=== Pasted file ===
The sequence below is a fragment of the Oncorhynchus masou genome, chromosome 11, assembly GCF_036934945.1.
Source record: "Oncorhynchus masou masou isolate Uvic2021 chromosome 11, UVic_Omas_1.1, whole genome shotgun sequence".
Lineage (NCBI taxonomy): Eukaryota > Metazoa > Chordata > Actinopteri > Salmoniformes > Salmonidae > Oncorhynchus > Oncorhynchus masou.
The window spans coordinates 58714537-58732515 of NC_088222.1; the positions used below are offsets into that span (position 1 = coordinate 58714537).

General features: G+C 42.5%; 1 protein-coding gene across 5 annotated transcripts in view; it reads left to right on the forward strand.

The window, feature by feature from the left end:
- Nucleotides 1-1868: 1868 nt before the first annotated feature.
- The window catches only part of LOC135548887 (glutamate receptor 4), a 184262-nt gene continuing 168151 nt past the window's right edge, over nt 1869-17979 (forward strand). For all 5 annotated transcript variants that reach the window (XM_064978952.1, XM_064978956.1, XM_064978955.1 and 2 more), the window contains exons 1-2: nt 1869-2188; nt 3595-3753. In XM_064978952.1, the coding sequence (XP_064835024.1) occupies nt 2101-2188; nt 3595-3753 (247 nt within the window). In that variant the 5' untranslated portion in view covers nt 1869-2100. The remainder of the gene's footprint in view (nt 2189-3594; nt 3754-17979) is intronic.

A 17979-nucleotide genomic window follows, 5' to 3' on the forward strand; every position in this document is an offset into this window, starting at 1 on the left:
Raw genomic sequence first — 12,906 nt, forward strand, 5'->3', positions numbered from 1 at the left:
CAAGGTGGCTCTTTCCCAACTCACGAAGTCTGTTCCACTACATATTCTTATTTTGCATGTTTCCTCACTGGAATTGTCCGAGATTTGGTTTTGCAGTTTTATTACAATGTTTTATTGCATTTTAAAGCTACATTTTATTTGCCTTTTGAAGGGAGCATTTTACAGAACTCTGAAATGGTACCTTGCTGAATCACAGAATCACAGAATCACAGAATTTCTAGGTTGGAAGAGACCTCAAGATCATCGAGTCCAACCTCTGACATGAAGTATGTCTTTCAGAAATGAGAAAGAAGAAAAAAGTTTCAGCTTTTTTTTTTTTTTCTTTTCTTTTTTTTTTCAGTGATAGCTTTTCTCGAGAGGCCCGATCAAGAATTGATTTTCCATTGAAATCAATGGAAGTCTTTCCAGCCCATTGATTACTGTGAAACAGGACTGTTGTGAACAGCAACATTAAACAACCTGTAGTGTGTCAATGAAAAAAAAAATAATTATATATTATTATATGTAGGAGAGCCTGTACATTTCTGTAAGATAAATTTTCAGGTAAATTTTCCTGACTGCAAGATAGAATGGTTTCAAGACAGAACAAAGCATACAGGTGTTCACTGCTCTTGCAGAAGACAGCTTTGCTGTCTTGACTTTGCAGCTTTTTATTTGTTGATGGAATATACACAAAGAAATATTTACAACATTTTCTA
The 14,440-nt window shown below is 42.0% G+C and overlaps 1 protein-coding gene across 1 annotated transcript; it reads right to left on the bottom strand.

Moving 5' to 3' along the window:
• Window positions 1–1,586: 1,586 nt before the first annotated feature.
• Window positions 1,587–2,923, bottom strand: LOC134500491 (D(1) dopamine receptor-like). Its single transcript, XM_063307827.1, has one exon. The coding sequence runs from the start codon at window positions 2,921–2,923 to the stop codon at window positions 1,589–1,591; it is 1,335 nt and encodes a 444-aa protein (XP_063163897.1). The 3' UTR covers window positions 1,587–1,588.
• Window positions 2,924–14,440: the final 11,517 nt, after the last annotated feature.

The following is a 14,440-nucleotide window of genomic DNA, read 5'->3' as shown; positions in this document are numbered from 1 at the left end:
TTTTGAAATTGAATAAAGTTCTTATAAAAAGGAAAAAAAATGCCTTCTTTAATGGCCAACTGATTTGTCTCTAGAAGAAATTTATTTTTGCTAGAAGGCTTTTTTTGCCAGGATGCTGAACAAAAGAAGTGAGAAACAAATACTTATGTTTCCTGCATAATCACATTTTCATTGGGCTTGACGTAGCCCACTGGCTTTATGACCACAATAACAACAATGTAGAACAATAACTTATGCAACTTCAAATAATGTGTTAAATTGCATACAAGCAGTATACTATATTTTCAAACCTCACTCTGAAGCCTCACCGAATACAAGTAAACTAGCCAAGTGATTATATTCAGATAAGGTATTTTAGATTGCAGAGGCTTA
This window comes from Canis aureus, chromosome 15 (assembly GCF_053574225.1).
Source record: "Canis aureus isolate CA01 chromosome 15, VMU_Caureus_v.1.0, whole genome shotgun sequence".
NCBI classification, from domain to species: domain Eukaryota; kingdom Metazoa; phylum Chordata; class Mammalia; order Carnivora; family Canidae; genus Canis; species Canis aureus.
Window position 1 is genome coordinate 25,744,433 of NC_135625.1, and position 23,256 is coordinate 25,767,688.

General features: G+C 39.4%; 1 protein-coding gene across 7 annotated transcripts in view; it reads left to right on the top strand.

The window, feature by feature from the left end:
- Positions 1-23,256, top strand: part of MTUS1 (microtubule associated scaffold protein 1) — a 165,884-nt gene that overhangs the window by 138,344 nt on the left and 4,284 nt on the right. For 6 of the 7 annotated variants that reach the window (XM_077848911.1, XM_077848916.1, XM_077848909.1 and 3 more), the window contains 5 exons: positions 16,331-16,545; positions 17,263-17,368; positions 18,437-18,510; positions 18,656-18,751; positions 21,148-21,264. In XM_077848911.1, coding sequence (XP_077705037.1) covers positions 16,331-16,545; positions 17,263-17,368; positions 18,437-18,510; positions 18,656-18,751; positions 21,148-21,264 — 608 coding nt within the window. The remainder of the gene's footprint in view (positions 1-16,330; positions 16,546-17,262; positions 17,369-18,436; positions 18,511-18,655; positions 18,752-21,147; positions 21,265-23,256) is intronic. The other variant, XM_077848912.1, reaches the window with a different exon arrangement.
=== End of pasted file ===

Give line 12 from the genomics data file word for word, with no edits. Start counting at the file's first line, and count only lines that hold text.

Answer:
The 14,440-nt window shown below is 42.0% G+C and overlaps 1 protein-coding gene across 1 annotated transcript; it reads right to left on the bottom strand.